The gig economy is once again in the spotlight due to recent tragedies involving workers in China. In particular, the food delivery giant Ele.me, owned by Alibaba Group Holding, has been the focus of public attention since the end of December, after a rider died on the job and another set himself on fire in protest for unpaid back wages in the space of two weeks.
The man who immolated himself is a 48-year-old man from Yunnan who lives in Taizhou, a city in the coastal province of Jiangsu, north of Shanghai, employed as a delivery man in a third-party company that delivers on behalf of the platform. He is currently being treated at a local hospital in stable condition. Under pressure due to the general outrage sparked by the questionable choices made after the death of a rider just a week earlier, Ele.me covered medical care for the protester and stated that the platform strictly prohibits the companies it hires from deducting pay for any reason.
The rider who died while carrying deliveries likewise worked for a third-party food delivery company, Fengniao Zhongbao. He was 43 years old, originally from the northwestern province of Shanxi, but lived in Beijing. As compensation to the family, Ele.me initially offered 2,000 yuan (equivalent to just over €250).
The low figure set social media ablaze: the company was quick to justify itself by responding that it had no legal responsibility for his death, but promised to increase the compensation to 600,000 yuan after “discussions with all parties.” There was no direct working relationship between the deceased rider and Ele.me.
Delivery workers usually enter into contracts with third-party agencies, called “cooperation agreements.” This means they are not eligible for social insurance under Chinese law, which includes coverage for expenses in case of work-related injuries, among other things. A report by the state-run Xinhua news agency in mid-January reported that more than 60 percent of delivery persons surveyed do not have access to social security. One man recounted that when he applied for a job as a delivery person a few weeks ago, he was asked to “voluntarily give up social security.”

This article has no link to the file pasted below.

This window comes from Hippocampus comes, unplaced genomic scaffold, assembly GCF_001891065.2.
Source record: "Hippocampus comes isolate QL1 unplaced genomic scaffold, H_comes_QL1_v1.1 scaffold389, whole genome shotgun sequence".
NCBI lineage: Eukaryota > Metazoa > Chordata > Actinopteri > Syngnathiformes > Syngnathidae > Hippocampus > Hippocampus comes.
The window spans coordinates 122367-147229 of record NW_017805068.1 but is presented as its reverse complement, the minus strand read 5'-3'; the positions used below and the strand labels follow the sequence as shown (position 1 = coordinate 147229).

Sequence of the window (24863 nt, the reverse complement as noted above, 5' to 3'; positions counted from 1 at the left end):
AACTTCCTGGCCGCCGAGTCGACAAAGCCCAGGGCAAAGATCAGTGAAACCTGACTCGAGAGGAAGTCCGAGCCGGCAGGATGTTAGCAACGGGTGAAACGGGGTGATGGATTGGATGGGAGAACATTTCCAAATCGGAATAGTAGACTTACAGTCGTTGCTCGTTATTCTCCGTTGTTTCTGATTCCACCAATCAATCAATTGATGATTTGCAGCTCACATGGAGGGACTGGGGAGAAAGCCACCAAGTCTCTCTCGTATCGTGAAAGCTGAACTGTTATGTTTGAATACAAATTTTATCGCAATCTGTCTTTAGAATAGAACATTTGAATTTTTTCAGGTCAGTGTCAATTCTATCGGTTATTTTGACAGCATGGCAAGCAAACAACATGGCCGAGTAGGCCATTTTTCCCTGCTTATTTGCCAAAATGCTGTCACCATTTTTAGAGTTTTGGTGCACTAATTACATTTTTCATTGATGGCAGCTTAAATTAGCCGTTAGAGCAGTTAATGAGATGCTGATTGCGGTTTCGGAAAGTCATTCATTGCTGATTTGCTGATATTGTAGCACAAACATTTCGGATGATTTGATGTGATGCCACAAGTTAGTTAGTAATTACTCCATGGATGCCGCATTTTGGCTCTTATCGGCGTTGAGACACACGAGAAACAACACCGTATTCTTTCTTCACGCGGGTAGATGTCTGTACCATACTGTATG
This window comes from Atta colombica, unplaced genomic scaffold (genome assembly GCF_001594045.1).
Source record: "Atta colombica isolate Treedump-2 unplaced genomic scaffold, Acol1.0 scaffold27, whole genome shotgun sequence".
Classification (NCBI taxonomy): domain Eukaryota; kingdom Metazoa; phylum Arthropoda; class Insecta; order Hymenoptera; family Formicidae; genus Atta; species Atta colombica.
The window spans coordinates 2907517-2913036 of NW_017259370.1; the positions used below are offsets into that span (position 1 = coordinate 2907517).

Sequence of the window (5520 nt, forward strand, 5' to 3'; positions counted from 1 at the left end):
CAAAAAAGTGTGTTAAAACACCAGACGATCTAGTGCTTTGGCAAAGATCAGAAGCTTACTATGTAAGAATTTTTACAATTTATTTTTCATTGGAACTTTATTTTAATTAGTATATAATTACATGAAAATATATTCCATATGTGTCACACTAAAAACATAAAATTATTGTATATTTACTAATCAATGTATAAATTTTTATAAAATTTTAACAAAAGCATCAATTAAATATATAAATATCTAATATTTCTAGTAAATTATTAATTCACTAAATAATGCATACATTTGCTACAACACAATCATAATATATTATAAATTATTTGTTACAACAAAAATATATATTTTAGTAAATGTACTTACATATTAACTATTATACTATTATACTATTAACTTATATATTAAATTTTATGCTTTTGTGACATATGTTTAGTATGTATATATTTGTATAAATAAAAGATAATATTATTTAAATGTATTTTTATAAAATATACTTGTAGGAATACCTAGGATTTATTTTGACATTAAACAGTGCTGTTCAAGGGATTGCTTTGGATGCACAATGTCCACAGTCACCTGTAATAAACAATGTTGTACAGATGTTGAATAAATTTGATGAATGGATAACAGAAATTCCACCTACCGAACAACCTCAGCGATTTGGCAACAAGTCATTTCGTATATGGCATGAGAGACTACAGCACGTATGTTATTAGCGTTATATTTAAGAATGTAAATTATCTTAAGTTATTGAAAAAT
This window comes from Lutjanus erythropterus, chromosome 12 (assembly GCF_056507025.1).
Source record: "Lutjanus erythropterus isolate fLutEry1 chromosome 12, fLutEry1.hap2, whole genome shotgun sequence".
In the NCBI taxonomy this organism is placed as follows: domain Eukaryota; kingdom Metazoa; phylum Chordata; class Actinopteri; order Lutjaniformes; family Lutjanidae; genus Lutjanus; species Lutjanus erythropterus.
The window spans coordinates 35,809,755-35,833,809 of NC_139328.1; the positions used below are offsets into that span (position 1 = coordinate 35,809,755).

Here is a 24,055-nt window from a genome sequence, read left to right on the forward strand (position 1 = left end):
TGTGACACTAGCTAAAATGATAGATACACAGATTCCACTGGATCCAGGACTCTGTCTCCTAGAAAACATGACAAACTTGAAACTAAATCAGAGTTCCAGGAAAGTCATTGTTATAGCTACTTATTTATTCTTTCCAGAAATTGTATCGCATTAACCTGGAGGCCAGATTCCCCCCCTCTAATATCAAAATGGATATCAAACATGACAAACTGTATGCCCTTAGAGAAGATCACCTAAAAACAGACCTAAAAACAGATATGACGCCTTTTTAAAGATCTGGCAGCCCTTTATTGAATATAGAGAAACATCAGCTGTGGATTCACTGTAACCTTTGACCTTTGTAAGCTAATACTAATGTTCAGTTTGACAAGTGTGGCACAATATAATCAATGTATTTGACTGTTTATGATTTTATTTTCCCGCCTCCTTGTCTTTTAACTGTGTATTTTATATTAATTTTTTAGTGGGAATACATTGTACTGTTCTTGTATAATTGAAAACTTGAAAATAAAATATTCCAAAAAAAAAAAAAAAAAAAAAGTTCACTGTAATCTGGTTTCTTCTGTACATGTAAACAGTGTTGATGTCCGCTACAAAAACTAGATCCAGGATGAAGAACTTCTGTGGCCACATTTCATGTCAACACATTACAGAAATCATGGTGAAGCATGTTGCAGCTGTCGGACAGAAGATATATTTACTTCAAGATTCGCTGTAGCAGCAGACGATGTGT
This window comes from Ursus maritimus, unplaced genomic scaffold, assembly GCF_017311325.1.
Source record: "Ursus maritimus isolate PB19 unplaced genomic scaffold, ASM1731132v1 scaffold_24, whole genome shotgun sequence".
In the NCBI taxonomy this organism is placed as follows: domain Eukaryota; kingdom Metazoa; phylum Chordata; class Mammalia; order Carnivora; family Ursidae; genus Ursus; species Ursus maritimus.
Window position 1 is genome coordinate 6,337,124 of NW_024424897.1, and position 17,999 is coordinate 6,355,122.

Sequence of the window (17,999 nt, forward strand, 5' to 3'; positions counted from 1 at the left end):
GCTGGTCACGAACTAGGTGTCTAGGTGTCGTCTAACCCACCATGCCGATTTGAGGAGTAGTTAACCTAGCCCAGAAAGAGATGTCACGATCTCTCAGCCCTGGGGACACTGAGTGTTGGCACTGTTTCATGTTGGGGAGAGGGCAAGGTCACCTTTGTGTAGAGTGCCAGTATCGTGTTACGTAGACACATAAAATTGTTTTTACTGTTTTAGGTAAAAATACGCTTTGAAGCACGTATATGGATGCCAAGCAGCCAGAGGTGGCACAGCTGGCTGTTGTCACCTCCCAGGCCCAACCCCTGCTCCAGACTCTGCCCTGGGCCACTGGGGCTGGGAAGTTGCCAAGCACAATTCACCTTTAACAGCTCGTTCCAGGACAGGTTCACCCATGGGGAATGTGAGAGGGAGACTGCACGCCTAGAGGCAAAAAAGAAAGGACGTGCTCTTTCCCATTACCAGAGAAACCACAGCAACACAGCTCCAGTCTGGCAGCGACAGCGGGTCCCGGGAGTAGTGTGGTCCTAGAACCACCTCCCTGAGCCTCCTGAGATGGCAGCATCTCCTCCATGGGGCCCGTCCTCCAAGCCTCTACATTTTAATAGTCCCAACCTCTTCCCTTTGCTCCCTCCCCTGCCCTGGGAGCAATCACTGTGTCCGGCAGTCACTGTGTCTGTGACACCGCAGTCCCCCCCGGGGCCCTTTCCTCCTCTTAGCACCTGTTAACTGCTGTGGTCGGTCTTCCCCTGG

The lack of legal protection for workers in the platform economy is one of the unresolved gaps in the flexible work system. At a time when digital-based services have taken over large swaths of China’s economy, and not only, Xinhua reports that these issues could harm economic development. What is certain is that in the event of complaints from delivery drivers, both platforms and third-party food delivery companies are finding legal loopholes to evade their mutual responsibility.
Caught in between are the interests of those who perceive the job of rider as a temporary one, work to be done while waiting for better opportunities, and who are therefore unwilling to risk public protests or mobilizations. But in the virtual space, debates are ongoing in a number of directions, and in mid-January the feminist collective Jianjiao Buluo promoted a campaign to provide 1001 insurance policies against accidents for just as many “996 workers.”
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